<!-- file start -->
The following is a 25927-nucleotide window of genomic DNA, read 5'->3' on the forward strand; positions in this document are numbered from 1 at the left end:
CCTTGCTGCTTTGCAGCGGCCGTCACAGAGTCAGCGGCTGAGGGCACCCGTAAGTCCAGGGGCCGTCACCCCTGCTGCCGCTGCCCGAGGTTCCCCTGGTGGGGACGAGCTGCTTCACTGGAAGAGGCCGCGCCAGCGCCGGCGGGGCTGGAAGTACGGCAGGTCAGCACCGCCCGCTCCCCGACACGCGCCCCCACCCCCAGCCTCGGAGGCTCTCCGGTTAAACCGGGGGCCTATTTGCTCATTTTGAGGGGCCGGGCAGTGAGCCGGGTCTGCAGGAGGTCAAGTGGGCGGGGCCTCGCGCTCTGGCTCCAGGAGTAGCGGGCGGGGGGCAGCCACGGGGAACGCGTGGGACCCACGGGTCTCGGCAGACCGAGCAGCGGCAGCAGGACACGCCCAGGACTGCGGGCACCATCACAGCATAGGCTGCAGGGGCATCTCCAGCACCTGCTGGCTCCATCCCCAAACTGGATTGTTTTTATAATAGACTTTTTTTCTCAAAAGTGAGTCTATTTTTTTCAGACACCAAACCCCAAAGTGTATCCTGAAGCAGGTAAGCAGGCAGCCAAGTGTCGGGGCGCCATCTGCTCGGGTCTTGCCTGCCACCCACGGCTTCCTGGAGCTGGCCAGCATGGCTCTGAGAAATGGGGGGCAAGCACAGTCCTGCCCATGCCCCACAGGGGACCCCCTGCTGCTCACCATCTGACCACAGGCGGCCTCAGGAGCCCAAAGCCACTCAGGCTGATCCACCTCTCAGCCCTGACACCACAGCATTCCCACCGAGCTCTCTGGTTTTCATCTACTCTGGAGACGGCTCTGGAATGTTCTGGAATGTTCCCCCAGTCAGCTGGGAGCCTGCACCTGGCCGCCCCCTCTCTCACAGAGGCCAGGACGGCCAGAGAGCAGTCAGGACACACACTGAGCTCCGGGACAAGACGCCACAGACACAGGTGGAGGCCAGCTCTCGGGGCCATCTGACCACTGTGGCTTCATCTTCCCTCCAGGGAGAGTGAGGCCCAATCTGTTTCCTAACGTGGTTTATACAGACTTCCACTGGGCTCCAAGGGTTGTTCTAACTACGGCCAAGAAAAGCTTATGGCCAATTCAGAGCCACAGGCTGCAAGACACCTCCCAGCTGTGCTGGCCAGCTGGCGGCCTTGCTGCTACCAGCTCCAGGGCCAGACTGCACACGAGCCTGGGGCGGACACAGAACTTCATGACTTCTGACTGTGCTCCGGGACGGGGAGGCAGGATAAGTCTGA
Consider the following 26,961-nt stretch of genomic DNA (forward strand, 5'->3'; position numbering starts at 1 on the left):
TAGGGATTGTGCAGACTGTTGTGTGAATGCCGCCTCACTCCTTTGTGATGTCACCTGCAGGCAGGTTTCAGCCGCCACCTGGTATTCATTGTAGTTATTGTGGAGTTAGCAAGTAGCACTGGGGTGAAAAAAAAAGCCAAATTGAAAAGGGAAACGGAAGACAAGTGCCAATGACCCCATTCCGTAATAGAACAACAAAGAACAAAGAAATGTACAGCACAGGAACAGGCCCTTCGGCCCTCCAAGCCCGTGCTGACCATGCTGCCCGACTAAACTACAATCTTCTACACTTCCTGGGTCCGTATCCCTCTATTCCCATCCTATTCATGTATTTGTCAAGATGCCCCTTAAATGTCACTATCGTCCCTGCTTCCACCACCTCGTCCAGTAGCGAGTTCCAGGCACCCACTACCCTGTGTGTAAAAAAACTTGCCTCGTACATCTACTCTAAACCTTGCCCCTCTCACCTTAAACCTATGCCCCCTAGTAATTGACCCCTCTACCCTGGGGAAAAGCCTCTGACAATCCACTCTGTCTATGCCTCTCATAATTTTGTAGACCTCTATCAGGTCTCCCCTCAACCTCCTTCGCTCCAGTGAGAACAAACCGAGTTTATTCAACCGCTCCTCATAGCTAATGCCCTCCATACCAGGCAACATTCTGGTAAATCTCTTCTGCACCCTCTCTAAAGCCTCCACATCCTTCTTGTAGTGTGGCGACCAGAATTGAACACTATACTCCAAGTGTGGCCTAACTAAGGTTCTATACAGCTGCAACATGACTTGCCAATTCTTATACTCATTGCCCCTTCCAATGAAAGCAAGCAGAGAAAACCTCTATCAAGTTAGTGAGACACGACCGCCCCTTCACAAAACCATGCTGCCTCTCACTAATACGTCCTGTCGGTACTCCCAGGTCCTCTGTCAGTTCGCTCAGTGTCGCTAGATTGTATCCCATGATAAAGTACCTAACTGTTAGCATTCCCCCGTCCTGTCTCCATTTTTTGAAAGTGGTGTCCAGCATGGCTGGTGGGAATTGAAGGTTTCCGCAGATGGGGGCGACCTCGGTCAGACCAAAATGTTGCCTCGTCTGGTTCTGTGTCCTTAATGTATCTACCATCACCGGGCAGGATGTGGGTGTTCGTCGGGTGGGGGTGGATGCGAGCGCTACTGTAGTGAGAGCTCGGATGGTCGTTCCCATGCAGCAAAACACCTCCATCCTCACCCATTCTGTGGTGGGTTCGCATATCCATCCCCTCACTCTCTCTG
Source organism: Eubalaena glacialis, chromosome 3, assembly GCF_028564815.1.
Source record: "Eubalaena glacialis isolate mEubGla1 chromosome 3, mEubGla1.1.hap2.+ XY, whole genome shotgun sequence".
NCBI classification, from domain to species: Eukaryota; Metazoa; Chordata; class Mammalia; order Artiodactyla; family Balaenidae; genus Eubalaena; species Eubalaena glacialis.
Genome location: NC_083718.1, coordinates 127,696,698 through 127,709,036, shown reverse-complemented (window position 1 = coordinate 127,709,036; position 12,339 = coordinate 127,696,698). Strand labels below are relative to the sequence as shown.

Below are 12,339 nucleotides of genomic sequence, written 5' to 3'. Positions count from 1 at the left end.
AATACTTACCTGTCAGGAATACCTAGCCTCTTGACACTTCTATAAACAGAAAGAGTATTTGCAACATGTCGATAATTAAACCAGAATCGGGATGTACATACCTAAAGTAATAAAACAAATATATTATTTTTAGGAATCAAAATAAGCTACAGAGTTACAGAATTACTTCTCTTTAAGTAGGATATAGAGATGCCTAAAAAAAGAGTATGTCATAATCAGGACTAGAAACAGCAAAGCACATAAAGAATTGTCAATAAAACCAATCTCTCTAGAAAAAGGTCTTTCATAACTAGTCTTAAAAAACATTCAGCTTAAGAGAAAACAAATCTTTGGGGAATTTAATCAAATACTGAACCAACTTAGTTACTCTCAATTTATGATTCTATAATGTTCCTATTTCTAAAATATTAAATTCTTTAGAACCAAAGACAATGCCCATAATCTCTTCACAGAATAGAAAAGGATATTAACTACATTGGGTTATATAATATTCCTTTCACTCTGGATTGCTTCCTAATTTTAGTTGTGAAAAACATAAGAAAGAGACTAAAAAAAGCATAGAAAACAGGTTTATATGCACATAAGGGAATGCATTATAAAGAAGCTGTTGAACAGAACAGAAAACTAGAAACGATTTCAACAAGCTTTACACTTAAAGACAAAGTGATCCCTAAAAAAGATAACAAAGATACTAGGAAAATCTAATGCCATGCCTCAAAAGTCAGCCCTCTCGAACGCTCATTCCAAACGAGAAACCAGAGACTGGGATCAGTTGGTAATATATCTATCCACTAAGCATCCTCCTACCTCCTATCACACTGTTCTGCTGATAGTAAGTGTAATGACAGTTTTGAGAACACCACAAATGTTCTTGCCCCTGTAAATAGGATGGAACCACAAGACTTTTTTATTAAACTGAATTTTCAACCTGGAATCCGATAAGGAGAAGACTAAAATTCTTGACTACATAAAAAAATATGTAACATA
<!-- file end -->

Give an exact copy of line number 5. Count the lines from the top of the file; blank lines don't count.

Source organism: Eubalaena glacialis, chromosome 3, assembly GCF_028564815.1.